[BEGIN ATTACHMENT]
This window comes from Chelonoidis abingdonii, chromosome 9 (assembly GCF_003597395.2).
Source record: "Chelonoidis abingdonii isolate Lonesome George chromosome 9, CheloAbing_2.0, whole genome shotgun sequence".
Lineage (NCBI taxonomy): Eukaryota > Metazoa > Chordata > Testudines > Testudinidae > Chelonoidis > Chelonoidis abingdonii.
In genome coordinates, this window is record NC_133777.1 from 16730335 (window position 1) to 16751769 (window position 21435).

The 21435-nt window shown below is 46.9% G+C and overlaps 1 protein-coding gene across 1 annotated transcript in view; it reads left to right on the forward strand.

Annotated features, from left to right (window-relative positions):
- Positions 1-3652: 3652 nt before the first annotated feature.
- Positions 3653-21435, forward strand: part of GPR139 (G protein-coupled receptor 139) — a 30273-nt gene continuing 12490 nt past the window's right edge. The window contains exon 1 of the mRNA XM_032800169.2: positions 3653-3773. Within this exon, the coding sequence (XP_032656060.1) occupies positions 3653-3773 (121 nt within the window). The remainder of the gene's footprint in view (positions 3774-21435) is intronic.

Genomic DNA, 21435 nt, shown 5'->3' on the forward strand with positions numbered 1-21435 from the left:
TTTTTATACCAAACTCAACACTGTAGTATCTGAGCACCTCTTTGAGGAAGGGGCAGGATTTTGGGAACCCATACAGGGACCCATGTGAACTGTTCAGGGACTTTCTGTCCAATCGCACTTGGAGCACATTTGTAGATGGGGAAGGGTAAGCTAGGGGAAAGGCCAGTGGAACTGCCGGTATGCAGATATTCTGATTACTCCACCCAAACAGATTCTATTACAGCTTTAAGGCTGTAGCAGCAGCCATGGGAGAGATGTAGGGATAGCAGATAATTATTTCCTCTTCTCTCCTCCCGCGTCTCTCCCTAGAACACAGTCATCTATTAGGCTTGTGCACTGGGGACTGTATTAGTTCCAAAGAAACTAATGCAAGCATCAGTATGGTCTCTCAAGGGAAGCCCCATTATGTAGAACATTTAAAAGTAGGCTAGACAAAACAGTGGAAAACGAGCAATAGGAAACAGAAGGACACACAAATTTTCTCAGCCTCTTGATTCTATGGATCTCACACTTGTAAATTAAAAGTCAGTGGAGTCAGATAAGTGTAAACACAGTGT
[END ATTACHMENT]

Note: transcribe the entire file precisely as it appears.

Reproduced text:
This window comes from Chelonoidis abingdonii, chromosome 9 (assembly GCF_003597395.2).
Source record: "Chelonoidis abingdonii isolate Lonesome George chromosome 9, CheloAbing_2.0, whole genome shotgun sequence".
Lineage (NCBI taxonomy): Eukaryota > Metazoa > Chordata > Testudines > Testudinidae > Chelonoidis > Chelonoidis abingdonii.
In genome coordinates, this window is record NC_133777.1 from 16730335 (window position 1) to 16751769 (window position 21435).

The 21435-nt window shown below is 46.9% G+C and overlaps 1 protein-coding gene across 1 annotated transcript in view; it reads left to right on the forward strand.

Annotated features, from left to right (window-relative positions):
- Positions 1-3652: 3652 nt before the first annotated feature.
- Positions 3653-21435, forward strand: part of GPR139 (G protein-coupled receptor 139) — a 30273-nt gene continuing 12490 nt past the window's right edge. The window contains exon 1 of the mRNA XM_032800169.2: positions 3653-3773. Within this exon, the coding sequence (XP_032656060.1) occupies positions 3653-3773 (121 nt within the window). The remainder of the gene's footprint in view (positions 3774-21435) is intronic.

Genomic DNA, 21435 nt, shown 5'->3' on the forward strand with positions numbered 1-21435 from the left:
TTTTTATACCAAACTCAACACTGTAGTATCTGAGCACCTCTTTGAGGAAGGGGCAGGATTTTGGGAACCCATACAGGGACCCATGTGAACTGTTCAGGGACTTTCTGTCCAATCGCACTTGGAGCACATTTGTAGATGGGGAAGGGTAAGCTAGGGGAAAGGCCAGTGGAACTGCCGGTATGCAGATATTCTGATTACTCCACCCAAACAGATTCTATTACAGCTTTAAGGCTGTAGCAGCAGCCATGGGAGAGATGTAGGGATAGCAGATAATTATTTCCTCTTCTCTCCTCCCGCGTCTCTCCCTAGAACACAGTCATCTATTAGGCTTGTGCACTGGGGACTGTATTAGTTCCAAAGAAACTAATGCAAGCATCAGTATGGTCTCTCAAGGGAAGCCCCATTATGTAGAACATTTAAAAGTAGGCTAGACAAAACAGTGGAAAACGAGCAATAGGAAACAGAAGGACACACAAATTTTCTCAGCCTCTTGATTCTATGGATCTCACACTTGTAAATTAAAAGTCAGTGGAGTCAGATAAGTGTAAACACAGTGT